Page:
Europeans first settled New Bedford in 1652. Plymouth Colony settlers purchased the land from chief Massasoit of the Wampanoag tribe. Whether or not the transfer of the land was legitimately done is a matter of debate; the tribe claims that they were unaware at the time that the land would be taken from them permanently. The settlers used the land to build the colonial town of Old Dartmouth (which encompassed not only present-day Dartmouth, but also present-day New Bedford, Acushnet, Fairhaven, and Westport). A section of Old Dartmouth near the west bank of the Acushnet River, originally called Bedford Village, was officially incorporated as the town of New Bedford in 1787. The name was suggested by the Russell family (Hodges, Lake, and Lackovich are Decedents of John Russell currently living in New Bedford), who were prominent citizens of the community. It comes from the fact that the Dukes of Bedford, a leading English aristocratic house, also bore the surname Russell. (Bedford, Massachusetts had already been incorporated by 1787; hence "New" Bedford.)
The late 18th century was a time of growth for the town. New Bedford's first newspaper, The Medley (also known as New Bedford Marine Journal), came into being in 1792. On June 12, 1792, the town set up its first post office with William Tobey as its first postmaster. The creation of a bridge (originally a toll bridge) between New Bedford and present-day Fairhaven in 1796 also spurred growth. (Fairhaven separated from New Bedford in 1812, forming an independent town that included both present-day Fairhaven and present-day Acushnet.) The town of New Bedford officially became a city in 1847; Abraham Hathaway Howland was elected to be its first mayor.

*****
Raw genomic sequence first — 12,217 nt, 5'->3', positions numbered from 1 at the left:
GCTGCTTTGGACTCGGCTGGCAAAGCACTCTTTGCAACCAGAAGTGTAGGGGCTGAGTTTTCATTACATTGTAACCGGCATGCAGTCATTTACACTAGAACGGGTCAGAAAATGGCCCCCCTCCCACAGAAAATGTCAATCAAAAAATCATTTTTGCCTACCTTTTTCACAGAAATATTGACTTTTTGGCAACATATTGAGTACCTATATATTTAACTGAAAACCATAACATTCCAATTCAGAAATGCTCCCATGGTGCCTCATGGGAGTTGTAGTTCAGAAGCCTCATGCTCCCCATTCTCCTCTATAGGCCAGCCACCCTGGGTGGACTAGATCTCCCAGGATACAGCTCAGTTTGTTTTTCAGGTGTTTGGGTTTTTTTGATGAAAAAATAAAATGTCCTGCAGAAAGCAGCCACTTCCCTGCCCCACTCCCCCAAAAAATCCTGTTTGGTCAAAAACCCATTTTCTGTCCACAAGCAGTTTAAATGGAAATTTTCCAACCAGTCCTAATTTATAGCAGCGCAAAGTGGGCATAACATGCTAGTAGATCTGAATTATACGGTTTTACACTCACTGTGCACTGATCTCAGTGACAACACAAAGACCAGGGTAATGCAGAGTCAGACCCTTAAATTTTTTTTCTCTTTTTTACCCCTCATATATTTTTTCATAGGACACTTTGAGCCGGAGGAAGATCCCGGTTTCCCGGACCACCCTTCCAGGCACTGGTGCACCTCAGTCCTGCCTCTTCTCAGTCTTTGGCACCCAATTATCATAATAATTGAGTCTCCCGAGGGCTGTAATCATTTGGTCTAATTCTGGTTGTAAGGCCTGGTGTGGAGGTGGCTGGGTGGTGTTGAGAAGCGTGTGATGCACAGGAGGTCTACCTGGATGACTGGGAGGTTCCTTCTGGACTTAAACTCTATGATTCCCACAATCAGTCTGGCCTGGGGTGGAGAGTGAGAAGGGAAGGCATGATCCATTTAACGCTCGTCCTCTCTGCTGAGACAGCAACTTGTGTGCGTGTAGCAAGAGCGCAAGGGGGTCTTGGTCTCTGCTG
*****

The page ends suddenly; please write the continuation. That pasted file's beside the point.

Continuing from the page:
Prior to 1800, New Bedford and its surrounding communities were, by and large, populated by Protestants of English, Scottish, and Welsh origin. During the first half of the nineteenth century, however, a large wave of Irish people came to Massachusetts.
In 1818, Irish immigrants established the Catholic mission that built St. Mary's Church. Later in that century, immigrants from Portugal and its dependent territories of the Azores, Cape Verde and Madeira began arriving in New Bedford and the surrounding area, largely because of the whaling industry. As the Portuguese community began to increase, they established the first Portuguese parish in the city, St. John the Baptist (1871). The French (chiefly French-Canadian) also secured a foothold in New Bedford at about the same time, and they built the Church of the Sacred Heart in 1877.